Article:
a resident of Professorville
on Oct 25, 2015 at 11:31 am

The biggest safety issue with Halloween is reckless drivers. Please leave your cars at home if possible. If you must drive, please obey the speed limits and stop at all stop signs. Look for and yield to pedestrians at crosswalks and intersections. Treat all intersections as legal crosswalks, even if there are no lines painted in the street. Park in legal parking spaces only. If you have a SUV or minivan, please do not park near intersections and crosswalks, since that blocks pedestrian's vision and also makes pedestrians harder to see by other car drivers.


Like this comment
Posted by Hmmm
a resident of East Palo Alto
on Oct 25, 2015 at 12:20 pm

Parent - you are so right! We often drive on Halloween and are extra careful. A couple years ago a driver went nuts when she couldn't turn onto the street I was turning from. I'll never forget it because she was incredibly angry, honking her horn and yelling. Why? Because trick or treaters were crossing the street and I yielded to them, which meant she had to wait for me. We had just left our friend's house in Crescent Park when we encountered her and the area was filled with families on foot. It was bizarre.


6 people like this
Posted by Resident
a resident of Another Palo Alto neighborhood
on Oct 25, 2015 at 11:07 pm

The most neighborly thing to do is to stay in your own neighborhood. It is good for the kids to recognize the people who live in the houses they trick or treat at and it is also good that the people giving out the treats recognize the kids. This is the neighborly way to do it. Driving somewhere else just because the decorations are better or the treats are better defeat the object of being neighborly. In my opinion, it should be a time to get to know your own neighbors better and perhaps start new friendships as a result.


2 people like this
Posted by Safety First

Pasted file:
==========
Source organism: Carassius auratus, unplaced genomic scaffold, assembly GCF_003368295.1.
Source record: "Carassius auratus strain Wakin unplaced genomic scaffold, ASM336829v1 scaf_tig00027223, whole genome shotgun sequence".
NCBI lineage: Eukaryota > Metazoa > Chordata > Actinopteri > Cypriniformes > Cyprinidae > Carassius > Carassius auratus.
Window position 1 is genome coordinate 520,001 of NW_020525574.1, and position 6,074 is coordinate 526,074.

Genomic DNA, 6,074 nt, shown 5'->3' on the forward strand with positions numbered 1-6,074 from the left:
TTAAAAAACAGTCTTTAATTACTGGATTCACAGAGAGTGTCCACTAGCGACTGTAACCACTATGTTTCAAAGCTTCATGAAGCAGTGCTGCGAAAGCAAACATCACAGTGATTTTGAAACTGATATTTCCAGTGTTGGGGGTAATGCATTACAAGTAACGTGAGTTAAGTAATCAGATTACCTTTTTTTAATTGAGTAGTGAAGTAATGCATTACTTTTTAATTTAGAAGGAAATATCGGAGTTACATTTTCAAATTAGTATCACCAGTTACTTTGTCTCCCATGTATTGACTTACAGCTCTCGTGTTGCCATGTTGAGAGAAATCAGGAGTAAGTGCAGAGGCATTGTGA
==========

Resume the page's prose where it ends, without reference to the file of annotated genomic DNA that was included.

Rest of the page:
a resident of Another Palo Alto neighborhood
on Oct 26, 2015 at 10:48 am

Make sure at least every adult is carrying a good Flashlight - preferably one with red blinking lights so that you can be seen. My kids love carrying flashlights too.


8 people like this
Posted by neighbor
a resident of Another Palo Alto neighborhood
on Oct 26, 2015 at 3:01 pm

I don't know. It seems so calculating, so over-engineered for mommies to plan out scientifically where you will drive your kids to optimize their "Halloween haul." How about wandering around your own neighborhood experiencing life with serendipity.
Plus, it's obvious if porch lights are off that a particular home is not participating in Halloween.


Like this comment
Posted by Gunn Alum Mom
a resident of Ventura
on Oct 26, 2015 at 10:43 pm

To "neighbor": I don't think this is meant to "over-engineer" Halloween activities but to invite families to come to those houses where they've spent a lot of effort to decorate their home and will be available for trick-or-treating.

I see fewer homes in Ventura with any Halloween decorations and they keep the lights off so fewer kids are coming to trick-or-treat here. Last time we decorated and bought candy and only one group came by all night!


4 people like this
Posted by parent
a resident of Professorville
on Oct 27, 2015 at 10:36 am

According to the CHP, car vs pedestrian fatality rates typically double on Halloween compared to other days. If you must drive that evening, please be extra careful.